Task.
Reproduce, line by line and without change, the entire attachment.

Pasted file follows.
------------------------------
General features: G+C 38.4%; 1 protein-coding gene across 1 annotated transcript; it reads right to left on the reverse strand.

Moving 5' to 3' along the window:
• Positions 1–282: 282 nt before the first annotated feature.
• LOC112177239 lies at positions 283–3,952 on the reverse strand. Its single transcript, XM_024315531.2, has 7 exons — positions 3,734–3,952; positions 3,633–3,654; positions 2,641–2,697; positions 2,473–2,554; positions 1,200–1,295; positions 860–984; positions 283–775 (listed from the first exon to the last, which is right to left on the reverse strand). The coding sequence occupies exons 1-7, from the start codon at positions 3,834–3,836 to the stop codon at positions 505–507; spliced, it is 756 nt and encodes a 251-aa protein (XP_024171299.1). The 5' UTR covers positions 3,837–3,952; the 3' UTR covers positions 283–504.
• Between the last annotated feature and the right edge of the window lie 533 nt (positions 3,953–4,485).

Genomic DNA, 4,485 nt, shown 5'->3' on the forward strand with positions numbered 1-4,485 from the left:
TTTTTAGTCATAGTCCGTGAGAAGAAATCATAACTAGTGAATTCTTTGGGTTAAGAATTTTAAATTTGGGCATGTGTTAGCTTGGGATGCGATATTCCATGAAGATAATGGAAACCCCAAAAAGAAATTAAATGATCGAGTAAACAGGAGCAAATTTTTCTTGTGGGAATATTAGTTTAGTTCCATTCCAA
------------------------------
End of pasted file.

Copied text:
General features: G+C 38.4%; 1 protein-coding gene across 1 annotated transcript; it reads right to left on the reverse strand.

Moving 5' to 3' along the window:
• Positions 1–282: 282 nt before the first annotated feature.
• LOC112177239 lies at positions 283–3,952 on the reverse strand. Its single transcript, XM_024315531.2, has 7 exons — positions 3,734–3,952; positions 3,633–3,654; positions 2,641–2,697; positions 2,473–2,554; positions 1,200–1,295; positions 860–984; positions 283–775 (listed from the first exon to the last, which is right to left on the reverse strand). The coding sequence occupies exons 1-7, from the start codon at positions 3,834–3,836 to the stop codon at positions 505–507; spliced, it is 756 nt and encodes a 251-aa protein (XP_024171299.1). The 5' UTR covers positions 3,837–3,952; the 3' UTR covers positions 283–504.
• Between the last annotated feature and the right edge of the window lie 533 nt (positions 3,953–4,485).

Genomic DNA, 4,485 nt, shown 5'->3' on the forward strand with positions numbered 1-4,485 from the left:
TTTTTAGTCATAGTCCGTGAGAAGAAATCATAACTAGTGAATTCTTTGGGTTAAGAATTTTAAATTTGGGCATGTGTTAGCTTGGGATGCGATATTCCATGAAGATAATGGAAACCCCAAAAAGAAATTAAATGATCGAGTAAACAGGAGCAAATTTTTCTTGTGGGAATATTAGTTTAGTTCCATTCCAA